A big clue came from this Microsoft Support article which, under the "Let me fix it myself" subtitle, describes certain registry keys which if corrupt can cause hard drives to be unseen. Looking at these registry keys I found they contained the snapman driver, which Google revealed to be an Acronis product. This tied in with my Acronis observation mentioned in my question and the driver details visible under Device Manager->disk drives->(the disk in question)->Properties->Driver->Driver Details which showed snapman.sys as one of the drivers. I therefore deleted the registry keys as recommended by the Microsoft article (actually only the UpperFilters, I didn't have a LowerFilters), and also removed the snapman entry from the other keys in which it appeared following this Acronis Knowledge Base article Figuring this probably broke my Acronis products I then uninstalled both of them using Control Panel->Add or Remove Programs. With all of these steps completed my drive attachment/removal problem was fixed : I successfully attached a FAT32 mass storage device and safely removed it four times in a row. I then reinstalled Acronis Disk Director (the Complete program, for All Users) which put the snapman driver references back into the registry keys. Then I successfully attached and safely removed the same FAT32 mass storage device another three times. I've decided not to risk reinstalling Acronis True Image. I suspect it may install its own version of the snapman driver, which may conflict with Disk Director's, and make further changes to the registry keys. It can be run from a bootable disk, and since I only run it occasionally that's good enough for me.

I say associated rather than caused above because I'm pretty sure I had both Acronis products installed and was running them off and on for many months without any drive attachment/removal problems. While trying to solve this problem I Googled the search term '"is not accessible" "the parameter is incorrect"' without the single quotes and read the first 50 web pages returned. A theme that cropped up a few times was people facing this problem after having changed drive letters. This was interesting because I suspect that my own problem dates back to last July or so when I was repartitioning and changing drive letters on my backup drives. I was doing this using Acronis Disk Director. So I speculate that changing drive letters may somehow be involved in triggering this problem. This is speculation, but it does suggest another solution to the problem which might work, perhaps even for people who are not running Acronis, which is to do a system restore to the day before you were changing drive letters. I tried to do this myself before I zeroed in on the registry keys, but unfortunately my backups/restore points didn't go back far enough.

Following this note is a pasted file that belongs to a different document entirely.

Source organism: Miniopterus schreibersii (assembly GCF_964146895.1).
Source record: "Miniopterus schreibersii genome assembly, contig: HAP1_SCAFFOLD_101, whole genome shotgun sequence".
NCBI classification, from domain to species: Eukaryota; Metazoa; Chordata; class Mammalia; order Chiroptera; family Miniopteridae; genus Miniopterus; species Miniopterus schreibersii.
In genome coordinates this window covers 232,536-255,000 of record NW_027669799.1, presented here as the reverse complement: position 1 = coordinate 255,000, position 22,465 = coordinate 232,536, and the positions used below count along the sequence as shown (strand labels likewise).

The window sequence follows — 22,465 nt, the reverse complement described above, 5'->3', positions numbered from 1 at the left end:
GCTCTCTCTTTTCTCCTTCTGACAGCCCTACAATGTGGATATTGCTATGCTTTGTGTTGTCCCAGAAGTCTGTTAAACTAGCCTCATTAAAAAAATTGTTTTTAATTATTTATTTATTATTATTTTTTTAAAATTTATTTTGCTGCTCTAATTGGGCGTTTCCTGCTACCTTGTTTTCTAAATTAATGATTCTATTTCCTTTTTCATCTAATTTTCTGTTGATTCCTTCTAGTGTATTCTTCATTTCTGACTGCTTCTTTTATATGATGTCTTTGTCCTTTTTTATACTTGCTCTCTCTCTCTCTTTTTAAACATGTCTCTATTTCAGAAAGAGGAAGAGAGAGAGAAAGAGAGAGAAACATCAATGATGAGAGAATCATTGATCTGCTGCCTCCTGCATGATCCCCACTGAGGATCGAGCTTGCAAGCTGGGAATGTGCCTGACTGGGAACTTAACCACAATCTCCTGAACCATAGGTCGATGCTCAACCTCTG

EDIT : I find I still have a problem with my machine's inbuilt card reader. When I insert an SDHC card (formatted FAT32) I can see it properly, but I cannot safely remove it. However, if I use a $2 card reader to turn the SDHC card into a USB drive then it attaches and safely removes without a problem.

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@Googlers who might reach here in the future: Manually mounting the drive may possibly work:… – user13267 Dec 14 '12 at 2:00

The issue is that XP doesn't directly support exFAT. Support for exFAT was introduced with Vista SP1 and is included with Windows 7. You can add support for exFAT in XP and Server 2003 by installing an update available here:

Description of the exFAT file system driver update package

XP will not format a volume over 32GB as FAT32 although some third party tools do support this.